To our best knowledge, this is the first report showing the decreased vitamin D levels in newly onset GD patients and the significant association between vitamin D status and thyroid volume, a clinical factor related to the pathogenesis of GD. Because it has been reported that vitamin D status is not changed by the treatment for GD , it is unlikely that decreased vitamin D status in patients with newly onset GD is induced by hyperthyroidism.
Vitamin D is known for its primary role in bone and mineral homeostasis, and it has been shown recently that its deficiency is associated with various diseases such as cardiovascular disease, cancer, infection, and adiposity as well as osteoporosis . Interestingly, it has been shown recently that vitamin D has potent immunomodulatory effects and plays important roles in the pathogenesis of autoimmune diseases. Vitamin D inhibits the production of Th1 polarizing cytokine (IL-12), thereby indirectly shifting the polarization of T cells from a Th1 toward a Th2 phenotype. In the CD4+ T cell response, vitamin D directly inhibits the production of Th1 cytokines (IL2 and IFN-γ), and enhances Th2 cytokine (IL-4) production . In addition, recent numerous studies have shown the relation of vitamin D and various autoimmune diseases. Vitamin D receptor (VDR) gene polymorphisms and vitamin D status are associated with different autoimmune diseases such as T1DM, MS, and IBD [5, 6, 7]. Furthermore, vitamin D supplementation prevented the onset and/or development of several kinds of autoimmune diseases in humans and animal models . These results suggested that vitamin D deficiency might cause the onset and/or development of several kinds of autoimmune diseases.
GD is an autoimmune thyroid disease in which TSH receptor autoantibodies cause hyperthyroidism. The pathogenesis of GD is complicated and involved in multiple genetic and environmental factors. It has been thought that GD occurs with the infiltration of T cells in the thyroid gland as a result of these factors. Subsequently, T cells elaborate various cytokines leading to the production of TSH receptor autoantibodies. Especially, helper T cells produce various cytokines, including IFN-γ which induces thyrocytes to express major histocompatibility complex class II surface HLA-DR antigens and renders them susceptible to immunologic attack. Although HLA-DR antigens are not normally expressed on thyroid cells, in GD, the thyroid follicular cells present HLA-DR antigens on their surface with potential involvement in triggering autoimmune process . Recent studies have demonstrated a role of vitamin D in GD. (i) Vitamin D related gene polymorphisms such as VDR gene and vitamin D binding protein gene are associated with GD. (ii) Vitamin D deficiency modulates Graves’ hyperthyroidism induced by thyrotropin receptor immunization in BALB/c mice. (iii) Vitamin D analog inhibits inflammatory responses in human thyroid cells and T cells [8, 9, 10, 11, 12]. Although further study would be necessary to conclude, these and our present results suggest that decreased vitamin D levels may cause the onset and/or development of GD as well as several kinds of autoimmune diseases.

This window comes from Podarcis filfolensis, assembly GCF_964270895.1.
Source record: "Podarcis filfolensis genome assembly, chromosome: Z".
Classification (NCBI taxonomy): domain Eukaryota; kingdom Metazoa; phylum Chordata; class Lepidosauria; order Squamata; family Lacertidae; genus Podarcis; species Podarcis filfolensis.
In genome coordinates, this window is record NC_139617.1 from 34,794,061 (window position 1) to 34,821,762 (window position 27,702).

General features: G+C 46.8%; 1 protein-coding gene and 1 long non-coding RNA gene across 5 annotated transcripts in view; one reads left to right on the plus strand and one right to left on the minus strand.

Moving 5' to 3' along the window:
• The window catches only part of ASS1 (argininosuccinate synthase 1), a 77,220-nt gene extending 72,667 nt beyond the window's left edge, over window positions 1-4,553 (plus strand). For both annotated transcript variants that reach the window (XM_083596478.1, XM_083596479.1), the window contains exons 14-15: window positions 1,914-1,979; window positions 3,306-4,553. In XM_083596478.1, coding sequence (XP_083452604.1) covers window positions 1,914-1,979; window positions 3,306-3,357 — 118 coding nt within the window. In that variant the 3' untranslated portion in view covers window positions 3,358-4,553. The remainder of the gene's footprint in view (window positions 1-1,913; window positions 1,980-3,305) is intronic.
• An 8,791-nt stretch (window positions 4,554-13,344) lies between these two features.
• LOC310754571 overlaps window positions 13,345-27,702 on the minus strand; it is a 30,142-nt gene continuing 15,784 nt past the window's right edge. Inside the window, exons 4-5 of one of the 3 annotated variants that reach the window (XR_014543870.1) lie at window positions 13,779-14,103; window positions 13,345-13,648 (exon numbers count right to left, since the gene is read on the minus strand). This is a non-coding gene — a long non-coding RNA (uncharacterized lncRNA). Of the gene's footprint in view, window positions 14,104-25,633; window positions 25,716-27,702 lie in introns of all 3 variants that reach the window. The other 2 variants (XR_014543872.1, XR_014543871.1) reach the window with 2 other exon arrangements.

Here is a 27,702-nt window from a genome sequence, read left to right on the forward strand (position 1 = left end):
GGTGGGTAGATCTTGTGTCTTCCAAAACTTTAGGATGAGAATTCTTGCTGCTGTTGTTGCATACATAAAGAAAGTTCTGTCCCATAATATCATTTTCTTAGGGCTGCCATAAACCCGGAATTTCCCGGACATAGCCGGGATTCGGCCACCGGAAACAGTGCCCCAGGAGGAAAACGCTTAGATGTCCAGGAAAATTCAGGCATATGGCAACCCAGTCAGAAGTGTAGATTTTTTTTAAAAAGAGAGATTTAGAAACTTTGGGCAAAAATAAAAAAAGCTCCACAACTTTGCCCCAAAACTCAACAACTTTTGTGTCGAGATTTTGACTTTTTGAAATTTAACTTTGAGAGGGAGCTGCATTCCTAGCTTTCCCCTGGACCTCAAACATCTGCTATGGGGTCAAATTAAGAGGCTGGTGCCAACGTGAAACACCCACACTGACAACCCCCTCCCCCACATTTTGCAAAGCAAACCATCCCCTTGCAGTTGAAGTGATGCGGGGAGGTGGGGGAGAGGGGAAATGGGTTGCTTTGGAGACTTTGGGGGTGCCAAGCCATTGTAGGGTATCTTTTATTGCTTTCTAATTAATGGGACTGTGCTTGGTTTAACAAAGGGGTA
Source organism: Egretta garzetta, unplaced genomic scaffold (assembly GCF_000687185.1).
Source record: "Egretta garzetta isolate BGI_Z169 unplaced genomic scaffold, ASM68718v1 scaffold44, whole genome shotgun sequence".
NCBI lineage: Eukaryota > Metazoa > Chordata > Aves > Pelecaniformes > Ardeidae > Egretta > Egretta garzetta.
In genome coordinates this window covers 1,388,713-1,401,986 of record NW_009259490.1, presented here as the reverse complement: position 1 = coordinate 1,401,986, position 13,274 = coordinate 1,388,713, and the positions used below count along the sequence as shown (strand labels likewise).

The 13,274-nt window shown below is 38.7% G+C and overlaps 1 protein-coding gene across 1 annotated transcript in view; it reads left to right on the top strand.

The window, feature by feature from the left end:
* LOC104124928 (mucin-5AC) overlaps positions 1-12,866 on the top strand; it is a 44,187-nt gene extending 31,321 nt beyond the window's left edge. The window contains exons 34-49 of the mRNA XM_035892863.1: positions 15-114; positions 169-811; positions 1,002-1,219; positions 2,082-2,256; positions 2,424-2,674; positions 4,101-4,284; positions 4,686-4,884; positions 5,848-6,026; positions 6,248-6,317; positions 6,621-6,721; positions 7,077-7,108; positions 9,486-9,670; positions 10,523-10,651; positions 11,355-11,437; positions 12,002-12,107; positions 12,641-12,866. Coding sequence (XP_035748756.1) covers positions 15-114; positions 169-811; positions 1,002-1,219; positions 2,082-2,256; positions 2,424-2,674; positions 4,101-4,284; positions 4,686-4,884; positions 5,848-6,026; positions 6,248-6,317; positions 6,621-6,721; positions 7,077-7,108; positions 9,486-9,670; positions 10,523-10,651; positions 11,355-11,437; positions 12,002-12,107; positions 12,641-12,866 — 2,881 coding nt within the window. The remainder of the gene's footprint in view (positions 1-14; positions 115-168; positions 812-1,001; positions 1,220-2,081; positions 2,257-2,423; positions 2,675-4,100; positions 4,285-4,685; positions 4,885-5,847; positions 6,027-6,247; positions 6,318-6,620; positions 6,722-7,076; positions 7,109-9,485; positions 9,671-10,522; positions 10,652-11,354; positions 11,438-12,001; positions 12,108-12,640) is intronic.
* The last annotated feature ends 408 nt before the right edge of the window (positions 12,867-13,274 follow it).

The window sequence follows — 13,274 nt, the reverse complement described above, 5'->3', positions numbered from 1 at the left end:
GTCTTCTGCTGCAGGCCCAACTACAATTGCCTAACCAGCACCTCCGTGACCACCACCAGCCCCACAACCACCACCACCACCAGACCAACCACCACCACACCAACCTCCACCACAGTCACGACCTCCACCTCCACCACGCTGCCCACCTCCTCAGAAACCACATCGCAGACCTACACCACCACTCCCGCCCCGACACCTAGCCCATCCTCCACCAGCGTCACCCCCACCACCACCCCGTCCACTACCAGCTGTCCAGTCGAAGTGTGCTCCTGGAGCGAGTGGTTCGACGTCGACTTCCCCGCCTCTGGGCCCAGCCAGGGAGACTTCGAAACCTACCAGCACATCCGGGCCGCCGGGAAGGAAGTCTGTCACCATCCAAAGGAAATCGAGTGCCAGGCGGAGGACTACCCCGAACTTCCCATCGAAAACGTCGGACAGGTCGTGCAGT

In conclusion, vitamin D levels in female patients with newly onset GD are decreased and significantly associated with thyroid volume. It is noted, however, this study is cross-sectional survey with a small number of subjects, and limited in its ability to conclude that vitamin D status is directly related to the pathogenesis of GD. Therefore, the direct role of vitamin D in patients with GD should be examined by further prospective clinical studies by the treatment of vitamin D and experimental studies.
Conflict of interest
The authors do not have any conflicts of interest to declare.